- The scene wherein we realize just how short of a breaking point any toy assigned to the Caterpillar Room can expect.
- The thought of spending the night locked in the Box must be quite daunting to any viewers with a fear of confined spaces. Or Jessie.
- The scene where Woody tries to escape Sunnyside on a kite but is caught by an upward draft is punctuated by a first-person perspective shot looking straight down at the ground several hundred feet below. Yikes.
- The resolution of the scene is even worse, given some Fridge Logic: How lucky is it that Woody's string doesn't snap when it snags on that tree branch? To make matters worse still, Bonnie simply yanks him downward when she finds him instead of bothering to pull him off the branch gently.
- The cymbal-banging monkey. Creepy enough already, but things go Up to Eleven fast whenever it sounds the alarm. And dear God, the scene where Woody and Slinky ambush it...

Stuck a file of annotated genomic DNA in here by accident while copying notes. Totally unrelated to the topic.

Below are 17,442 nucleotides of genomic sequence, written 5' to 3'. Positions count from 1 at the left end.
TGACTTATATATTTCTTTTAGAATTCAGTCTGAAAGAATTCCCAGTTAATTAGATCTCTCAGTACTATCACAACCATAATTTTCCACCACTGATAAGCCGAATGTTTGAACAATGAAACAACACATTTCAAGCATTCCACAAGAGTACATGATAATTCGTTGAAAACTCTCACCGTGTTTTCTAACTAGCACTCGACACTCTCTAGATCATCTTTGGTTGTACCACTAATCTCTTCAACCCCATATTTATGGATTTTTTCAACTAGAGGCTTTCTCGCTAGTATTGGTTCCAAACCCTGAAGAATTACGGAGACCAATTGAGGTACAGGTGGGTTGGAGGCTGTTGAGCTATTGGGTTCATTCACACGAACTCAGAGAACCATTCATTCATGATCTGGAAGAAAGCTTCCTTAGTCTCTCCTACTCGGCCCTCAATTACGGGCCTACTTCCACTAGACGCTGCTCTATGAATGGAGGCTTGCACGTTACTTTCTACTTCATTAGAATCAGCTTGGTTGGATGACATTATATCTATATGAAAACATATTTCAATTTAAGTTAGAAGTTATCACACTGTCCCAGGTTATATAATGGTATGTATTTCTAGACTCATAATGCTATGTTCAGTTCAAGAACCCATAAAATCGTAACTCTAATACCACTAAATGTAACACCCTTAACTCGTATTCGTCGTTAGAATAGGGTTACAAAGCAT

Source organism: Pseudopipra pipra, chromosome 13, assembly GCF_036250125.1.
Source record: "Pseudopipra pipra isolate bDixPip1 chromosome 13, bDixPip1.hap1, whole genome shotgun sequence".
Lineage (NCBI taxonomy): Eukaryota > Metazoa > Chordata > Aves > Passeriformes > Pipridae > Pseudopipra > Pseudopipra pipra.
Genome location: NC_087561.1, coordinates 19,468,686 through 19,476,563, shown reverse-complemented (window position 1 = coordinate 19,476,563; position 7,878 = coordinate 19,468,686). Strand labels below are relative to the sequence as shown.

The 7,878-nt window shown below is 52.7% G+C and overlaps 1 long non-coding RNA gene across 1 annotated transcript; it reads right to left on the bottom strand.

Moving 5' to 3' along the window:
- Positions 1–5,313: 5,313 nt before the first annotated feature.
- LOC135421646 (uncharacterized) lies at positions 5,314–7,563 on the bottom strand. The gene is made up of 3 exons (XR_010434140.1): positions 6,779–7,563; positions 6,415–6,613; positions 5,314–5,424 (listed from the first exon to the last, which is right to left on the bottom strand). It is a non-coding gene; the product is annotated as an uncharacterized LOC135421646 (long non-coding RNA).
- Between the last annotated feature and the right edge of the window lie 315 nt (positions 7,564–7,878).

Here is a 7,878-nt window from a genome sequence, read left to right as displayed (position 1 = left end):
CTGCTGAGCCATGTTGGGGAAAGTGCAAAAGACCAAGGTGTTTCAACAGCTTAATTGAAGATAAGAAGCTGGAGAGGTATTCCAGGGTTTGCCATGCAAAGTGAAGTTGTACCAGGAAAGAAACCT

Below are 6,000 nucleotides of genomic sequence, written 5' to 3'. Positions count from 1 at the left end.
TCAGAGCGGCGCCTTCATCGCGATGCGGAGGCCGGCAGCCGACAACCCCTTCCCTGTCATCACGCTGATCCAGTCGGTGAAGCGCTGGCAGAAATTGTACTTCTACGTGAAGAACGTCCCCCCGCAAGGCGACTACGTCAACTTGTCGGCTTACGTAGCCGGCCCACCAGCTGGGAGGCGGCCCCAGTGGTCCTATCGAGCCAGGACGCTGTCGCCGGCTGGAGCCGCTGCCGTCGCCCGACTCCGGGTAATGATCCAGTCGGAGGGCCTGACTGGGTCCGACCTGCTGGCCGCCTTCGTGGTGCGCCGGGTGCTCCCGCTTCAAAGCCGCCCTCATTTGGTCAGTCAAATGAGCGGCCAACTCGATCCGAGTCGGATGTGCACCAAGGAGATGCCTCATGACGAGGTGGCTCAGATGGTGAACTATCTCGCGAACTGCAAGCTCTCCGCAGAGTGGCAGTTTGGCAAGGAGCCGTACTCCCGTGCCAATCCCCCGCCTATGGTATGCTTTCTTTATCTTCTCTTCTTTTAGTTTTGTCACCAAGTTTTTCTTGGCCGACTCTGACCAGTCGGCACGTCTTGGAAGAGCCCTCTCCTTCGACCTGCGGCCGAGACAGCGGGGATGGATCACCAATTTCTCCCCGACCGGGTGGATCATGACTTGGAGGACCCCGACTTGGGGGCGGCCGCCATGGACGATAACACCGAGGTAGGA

- Made even scarier if you failed to notice the only indication that it knew Woody and Slinky were there (a slight moving of its eyes). Miss it, and there's no warning WHATSOEVER for when it abruptly jerks its head around 180 degrees and screeches at the top of its lungs.
- The climactic scene where Lotso leaves the toys to die in the trash incinerator, which is likely the closest thing to Dante's Inferno you'll ever see in a kids' movie. This scene was such nightmare fuel that most fans consider it to be the darkest scene in the Toy Story trilogy by far.
"Where's your kid now, Sheriff?!"
- The landfill sequence as a whole, in fact. First, we get Buzz being crushed by a TV in a garbage truck. He survives, but it's unnervingly easy to imagine things not turning out so well. Next, at the dump, the comic relief aliens get run over by a bulldozer. They survive, but they were very lucky to do so. Then the toys come very close to being torn to shreds by the crusher - especially Lotso, who is trapped beneath a large piece of trash. Woody and Buzz save him, at great risk to themselves, but when Lotso is given the chance to redeem himself by stopping the conveyor belt, he instead tops it all off by abandoning and betraying the toys.